Just imagine a chunk of steel, larger and much heavier than a “24 Pounder” cannon ball – skipping just above the ground – at or near the velocity of cannon fire – through a crowd of spectators – for a distance of 150+ yards. It could have been devastating.
The breech failure occurred on September 16, 2014, the last day of Baltimore’s Star Spangle Celebration, as visiting ships departed the Inner Harbor. When they sailed by the Water Battery at Fort McHenry they were given a cannon “salute” as they set off for distant ports. The breech failed during a four-cannon salvo as the Pride of Baltimore II and the Coast Guard Eagle were leaving. The National Parks website reported the basics of the failure the day after it happened. Surprisingly I did not see much coverage by Baltimore media, but one, a simple mention that downplayed the breech failure, caught my eye, a week later.
Had this happened two or three days earlier, when there were many, many thousands of people at the Fort, it would have made national news. Why? Because of the massive crowd, there likely would have been several people killed and/or injured.
I was there and would like to explain, and show, what happened – as I understand it. First up is a photograph of the newly donated and newly manufactured “24 Pounder” cannon known as Beason’s son.
In the photo to the right you can see the smoke from the salvo of cannon fire saluting the departure of the Eagle and the Pride of Baltimore II. Note that the plume of smoke on the left is about half the volume of the other plumes (click the image for a better view). That is because half of the explosive force exited the REAR of the cannon. That “backfire” – as mentioned in the local news article – was much louder than what most people think of as a backfire (the noise a car makes). This was an explosion that broke the welds holding the breech in place and hurled it rearward at high, and potentially lethal, velocity.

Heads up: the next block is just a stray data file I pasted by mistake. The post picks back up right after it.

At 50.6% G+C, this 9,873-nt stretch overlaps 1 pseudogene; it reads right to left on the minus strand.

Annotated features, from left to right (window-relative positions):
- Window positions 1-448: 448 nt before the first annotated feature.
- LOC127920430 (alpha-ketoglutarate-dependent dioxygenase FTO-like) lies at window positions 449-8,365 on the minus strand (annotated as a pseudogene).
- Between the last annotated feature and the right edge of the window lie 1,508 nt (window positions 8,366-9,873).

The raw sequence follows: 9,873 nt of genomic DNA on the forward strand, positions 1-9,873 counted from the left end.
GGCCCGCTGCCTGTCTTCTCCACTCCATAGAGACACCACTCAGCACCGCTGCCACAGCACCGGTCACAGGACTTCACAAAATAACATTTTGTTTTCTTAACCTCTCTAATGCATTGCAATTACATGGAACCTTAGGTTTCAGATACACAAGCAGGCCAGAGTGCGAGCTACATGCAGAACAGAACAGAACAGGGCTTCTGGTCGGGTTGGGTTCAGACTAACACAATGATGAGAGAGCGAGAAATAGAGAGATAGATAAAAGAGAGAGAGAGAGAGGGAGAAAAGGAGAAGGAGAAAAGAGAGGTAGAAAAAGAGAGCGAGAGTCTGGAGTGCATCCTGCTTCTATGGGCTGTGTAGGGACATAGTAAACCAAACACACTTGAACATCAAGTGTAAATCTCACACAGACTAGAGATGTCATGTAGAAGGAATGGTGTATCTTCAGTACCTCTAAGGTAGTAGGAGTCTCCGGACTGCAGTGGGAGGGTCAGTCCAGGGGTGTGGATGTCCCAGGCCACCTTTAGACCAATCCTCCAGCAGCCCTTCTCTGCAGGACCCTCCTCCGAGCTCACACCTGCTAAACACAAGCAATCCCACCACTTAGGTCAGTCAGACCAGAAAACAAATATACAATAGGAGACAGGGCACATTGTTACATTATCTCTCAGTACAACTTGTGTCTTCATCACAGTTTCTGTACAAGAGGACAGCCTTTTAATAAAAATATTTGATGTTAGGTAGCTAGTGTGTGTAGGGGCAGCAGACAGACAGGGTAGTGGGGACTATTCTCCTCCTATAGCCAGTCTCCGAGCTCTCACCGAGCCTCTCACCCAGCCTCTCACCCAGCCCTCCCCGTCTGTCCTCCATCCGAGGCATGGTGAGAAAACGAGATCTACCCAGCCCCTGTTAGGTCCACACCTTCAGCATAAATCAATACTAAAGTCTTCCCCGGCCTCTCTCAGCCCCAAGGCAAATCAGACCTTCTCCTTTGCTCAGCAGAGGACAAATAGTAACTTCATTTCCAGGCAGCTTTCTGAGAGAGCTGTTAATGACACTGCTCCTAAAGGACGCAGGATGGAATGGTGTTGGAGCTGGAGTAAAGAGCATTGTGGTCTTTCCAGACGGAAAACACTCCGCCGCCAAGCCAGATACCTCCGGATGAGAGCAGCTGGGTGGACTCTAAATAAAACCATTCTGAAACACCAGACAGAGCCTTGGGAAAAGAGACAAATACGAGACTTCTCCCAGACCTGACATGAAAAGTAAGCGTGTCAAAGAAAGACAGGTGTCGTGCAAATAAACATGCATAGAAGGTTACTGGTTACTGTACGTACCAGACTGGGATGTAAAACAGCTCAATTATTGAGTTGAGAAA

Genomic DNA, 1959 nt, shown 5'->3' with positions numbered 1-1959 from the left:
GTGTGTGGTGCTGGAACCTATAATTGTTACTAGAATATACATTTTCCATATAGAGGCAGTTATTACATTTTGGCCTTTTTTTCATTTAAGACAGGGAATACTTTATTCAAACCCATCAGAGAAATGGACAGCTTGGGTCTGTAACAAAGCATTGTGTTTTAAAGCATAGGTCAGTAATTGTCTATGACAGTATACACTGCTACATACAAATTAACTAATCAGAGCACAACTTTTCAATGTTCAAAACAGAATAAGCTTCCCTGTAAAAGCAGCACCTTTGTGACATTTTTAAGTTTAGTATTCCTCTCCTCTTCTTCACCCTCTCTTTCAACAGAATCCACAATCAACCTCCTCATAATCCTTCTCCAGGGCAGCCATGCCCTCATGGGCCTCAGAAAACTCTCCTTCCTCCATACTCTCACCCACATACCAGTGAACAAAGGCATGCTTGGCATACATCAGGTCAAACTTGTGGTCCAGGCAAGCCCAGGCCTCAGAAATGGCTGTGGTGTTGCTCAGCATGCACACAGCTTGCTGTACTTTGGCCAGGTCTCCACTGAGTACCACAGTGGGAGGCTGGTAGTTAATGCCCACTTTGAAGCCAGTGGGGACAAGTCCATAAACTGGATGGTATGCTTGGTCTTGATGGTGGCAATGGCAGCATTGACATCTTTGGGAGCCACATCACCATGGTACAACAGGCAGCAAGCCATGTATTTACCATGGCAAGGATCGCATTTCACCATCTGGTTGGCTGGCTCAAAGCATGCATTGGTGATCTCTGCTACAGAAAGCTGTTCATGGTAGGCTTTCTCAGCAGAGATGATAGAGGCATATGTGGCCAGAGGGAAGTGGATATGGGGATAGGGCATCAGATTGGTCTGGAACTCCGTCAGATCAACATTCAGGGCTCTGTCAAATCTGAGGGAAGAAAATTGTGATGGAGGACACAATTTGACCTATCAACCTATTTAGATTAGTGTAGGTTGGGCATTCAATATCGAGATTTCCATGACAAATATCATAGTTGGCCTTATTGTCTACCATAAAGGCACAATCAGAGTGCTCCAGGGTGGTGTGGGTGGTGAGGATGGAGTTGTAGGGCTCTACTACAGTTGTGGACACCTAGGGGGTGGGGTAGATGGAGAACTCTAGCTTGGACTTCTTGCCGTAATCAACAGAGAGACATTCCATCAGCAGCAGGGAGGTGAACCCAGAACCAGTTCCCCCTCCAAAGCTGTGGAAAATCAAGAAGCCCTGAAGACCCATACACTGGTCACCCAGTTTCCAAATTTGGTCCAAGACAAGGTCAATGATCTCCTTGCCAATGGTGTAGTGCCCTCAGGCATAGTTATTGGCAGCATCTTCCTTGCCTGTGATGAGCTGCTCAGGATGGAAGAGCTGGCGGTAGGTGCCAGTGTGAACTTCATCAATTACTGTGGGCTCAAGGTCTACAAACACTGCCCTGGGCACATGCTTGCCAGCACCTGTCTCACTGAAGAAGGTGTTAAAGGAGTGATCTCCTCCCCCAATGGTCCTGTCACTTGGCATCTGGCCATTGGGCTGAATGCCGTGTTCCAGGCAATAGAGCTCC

Fortunately, because of so few people being in the area, no one was hurt, maimed or killed. There was one reported injury, and that was a burn on the hand of one of the persons involved in the firing.
So how far backward did this cannon part travel?
Far enough that, had this happened on the preceding Saturday or Sunday, it might have traveled through dozens and dozens of people. The breech traveled nearly one-tenth of a mile, well over 150 yards, about three-fourths of the way to the Fort McHenry Visitor Center.
Keep in mind that this “backfire” (as reported by some media) was actually a chunk of metal (iron/steel) about four times the weight of a cannon ball and moving about half the speed of a cannon ball. (I am “guesstimating” the speed because the blast came out of the back of the cannon, not the front.)
A cannon ball used in war can be fired into the air to travel a long distance, such as for hitting a ship in the Patapsco River – or- fired almost horizontally, designed to “skip” along the ground at “human height,” to tear through legs and torsos of advancing troops. A shot from this size cannon, a 24-pounder, can travel through 25-30 bodies before expending its energy.
In the image below the “first skip” occurred a dozen yards (or so) behind the cannon. The other “skips” are marked as the projectile careened toward the Visitor Center.
This next photograph is where the projectile (the dislodged breech) came to rest – looking up the hill to where the cannon exploded, nearly 1/10th of a mile up the hill.
This article is a work in progress. We are waiting to hear what the cannon manufacturer, Cannons Online, has to “say” and/or what they do about repairing or replacing the cannons.